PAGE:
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SLU Faculty, Alumni, Belizeans Participate in Belize 2020 Retreat

In an effort to build relationships and address global issues of poverty, violence and education, a group of 29 people from the Saint Louis University community joined Belizeans at a retreat in the Central American country earlier this semester.


SLU assistant clinical professor Gabriel Carrillo, MSW, leads retreat participants in prayer during Mass in Belize.

Christopher Collins, S.J. led the group, which consisted largely of faculty members and alumni of Saint Louis University.  

“We held this retreat last year, as well,” he said. “The focus of this retreat was to bring all of us together first of all to grow in faith and also to develop reciprocal types of programs that address the same challenges in both St. Louis and Belize City.”

This trip marks the second retreat in the last two years and is a part of Belize 2020, a grassroots partnership of volunteers focused on improving the quality of life in the Central American nation, particularly in the economically impoverished area surrounding St. Martin de Porres Parish and School, Collins said.

In October 2015, Fr. Provincial Ron Mercier joined Saint Louis University President Fred P. Pestello, Ph.D., and St. Martin de Porres pastor Matt Ruhl, S.J. in signing an agreement and speaking at the event hosted by the university and Belize 2020.

"Belize is in the DNA of the Jesuits of this province, Mercier said at the signing ceremony. “It is so much more than a mission; it is an essential part of who we are.”

In all, nearly 50 people, 20 who live in Belize, participated in the most recent retreat, including SLU faculty:

  • Collins Airhihenbuwa, Ph.D., dean of the College for Public Health and Social Justice;
  • Carol Beckel, Ph.D., assistant professor of physical therapy and athletic training;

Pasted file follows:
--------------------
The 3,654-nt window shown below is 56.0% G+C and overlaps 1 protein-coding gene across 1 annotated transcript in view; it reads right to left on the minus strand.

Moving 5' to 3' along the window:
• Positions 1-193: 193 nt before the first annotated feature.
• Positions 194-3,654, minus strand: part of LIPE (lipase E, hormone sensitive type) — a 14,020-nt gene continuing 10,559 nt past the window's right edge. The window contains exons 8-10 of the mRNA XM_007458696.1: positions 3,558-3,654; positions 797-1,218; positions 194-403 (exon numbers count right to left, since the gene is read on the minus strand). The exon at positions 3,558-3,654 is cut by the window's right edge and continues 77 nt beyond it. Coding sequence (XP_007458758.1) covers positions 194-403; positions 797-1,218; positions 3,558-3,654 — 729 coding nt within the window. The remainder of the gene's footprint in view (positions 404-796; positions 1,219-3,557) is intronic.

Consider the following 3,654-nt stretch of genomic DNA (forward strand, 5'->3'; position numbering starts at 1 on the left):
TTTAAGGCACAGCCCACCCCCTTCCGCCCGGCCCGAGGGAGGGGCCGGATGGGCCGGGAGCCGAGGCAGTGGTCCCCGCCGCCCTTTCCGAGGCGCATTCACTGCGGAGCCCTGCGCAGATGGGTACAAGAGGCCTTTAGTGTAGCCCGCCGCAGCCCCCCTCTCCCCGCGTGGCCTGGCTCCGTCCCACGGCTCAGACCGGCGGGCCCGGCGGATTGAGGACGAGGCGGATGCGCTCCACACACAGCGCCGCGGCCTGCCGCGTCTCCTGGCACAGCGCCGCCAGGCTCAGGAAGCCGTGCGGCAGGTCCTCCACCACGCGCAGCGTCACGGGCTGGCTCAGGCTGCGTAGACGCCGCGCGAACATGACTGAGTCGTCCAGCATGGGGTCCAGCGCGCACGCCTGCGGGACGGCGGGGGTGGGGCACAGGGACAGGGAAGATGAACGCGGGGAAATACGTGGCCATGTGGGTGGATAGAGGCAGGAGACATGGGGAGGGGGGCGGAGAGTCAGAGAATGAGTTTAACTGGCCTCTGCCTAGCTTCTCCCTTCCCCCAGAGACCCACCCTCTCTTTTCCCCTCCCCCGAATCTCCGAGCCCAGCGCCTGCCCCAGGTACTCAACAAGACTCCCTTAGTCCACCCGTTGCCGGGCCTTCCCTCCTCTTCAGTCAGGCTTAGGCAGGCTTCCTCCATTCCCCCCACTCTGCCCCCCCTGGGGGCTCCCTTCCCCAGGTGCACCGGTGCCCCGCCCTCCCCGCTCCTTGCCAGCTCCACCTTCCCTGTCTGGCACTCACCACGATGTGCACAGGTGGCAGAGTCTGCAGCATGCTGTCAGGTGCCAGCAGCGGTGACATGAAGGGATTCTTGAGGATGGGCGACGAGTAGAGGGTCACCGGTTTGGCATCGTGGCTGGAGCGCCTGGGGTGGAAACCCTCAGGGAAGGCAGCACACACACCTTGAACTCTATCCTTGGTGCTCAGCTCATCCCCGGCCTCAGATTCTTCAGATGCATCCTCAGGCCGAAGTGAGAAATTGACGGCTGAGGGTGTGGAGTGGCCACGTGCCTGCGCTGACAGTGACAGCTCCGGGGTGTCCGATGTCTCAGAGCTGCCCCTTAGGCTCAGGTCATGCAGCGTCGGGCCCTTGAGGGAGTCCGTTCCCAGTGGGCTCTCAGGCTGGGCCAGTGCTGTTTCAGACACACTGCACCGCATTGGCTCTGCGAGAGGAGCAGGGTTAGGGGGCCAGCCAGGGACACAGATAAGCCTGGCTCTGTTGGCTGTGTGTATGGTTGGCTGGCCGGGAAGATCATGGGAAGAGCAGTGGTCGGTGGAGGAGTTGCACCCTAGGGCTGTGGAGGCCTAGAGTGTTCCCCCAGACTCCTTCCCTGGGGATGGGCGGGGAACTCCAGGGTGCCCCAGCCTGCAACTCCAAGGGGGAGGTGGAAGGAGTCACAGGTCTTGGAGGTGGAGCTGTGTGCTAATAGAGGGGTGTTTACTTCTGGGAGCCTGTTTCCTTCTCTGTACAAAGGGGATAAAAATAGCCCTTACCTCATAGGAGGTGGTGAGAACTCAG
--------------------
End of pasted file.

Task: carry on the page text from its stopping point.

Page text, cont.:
• Gabriel Carrillo, MSW, assistant clinical professor of social work;
  •  Jami Curley, Ph.D., MSW, associate professor of social work and director of the Master of Social Work program;
  • Mary Hastings, M.D., adjunct assistant professor in the School of Medicine’s Department of Family and Community Medicine and staff physician at St. Louis County Health Department;
  • And Bryan Sokol, Ph.D., associate professor of psychology and Director of the Center for Service and Community Engagement.

On this retreat, Belizean participants and SLU practitioners in public health, social work, physical therapy, occupational therapy and medicine met within the framework of reciprocity, sharing experiences. Among the activities, the participants celebrated Mass, visited the parish school and toured Belikin Beer brewery, which is run by a SLU alumnus Nolan Michael (A&S ’96, GRAD ’98).

The opportunity to meet people from another community in a different part of the world offers a sense of connection, Collins said. It also provided a richer awareness that these problems transcend borders, present the same complex issues and can lead to the same devastation and destruction, regardless of language or location, he said.

“We did not go there to fix their problems. We learned that our collective commitment to community engagement – fostering education, discussing health and social needs and sharing spiritual affirmation – helps all of us engaged in this important work,” he said. “These issues are universal.”

The multi-year plan includes programming in education, economic development, health care and pastoral services.

In 2014, a group of people from the province, SLU, St. Martin de Porres and St. John's College in Belize got together for a “summit” to create a multi-year plan to address problems of drug and gang violence, unemployment, poverty and family instability in Belize City through collaboration in education, economic development, health care and pastoral services.

The initial project focused on education at St. Martin de Porres parish school, which is in one of the most violent neighborhoods in Belize. The school serves more than 700 students.

Ongoing efforts on the part of SLU’s School of Education faculty provides for early childhood and special education, counseling, art and music programs, extended-day and extended-year programs, and health assessments. Since the initial visit, SLU education faculty members continue to skype and work with educators in Belize, Collins said.

"Educating the young, fostering health, and nourishing the hearts and souls of all people form the core of any way forward," Mercier said.

Another ongoing project, which is in collaboration with the Diocese of Belize, primarily focuses on teacher education. Each year, SLU provides two full-tuition fellowships to Belizean educators seeking graduate degrees with the plan for recipients to return to Belize for a minimum of five years.

“It is meaningful to go to another setting and see the effects of poverty and violence and drugs on young people in that community,” Collins said. “It helps us come home and see St. Louis in a different way.”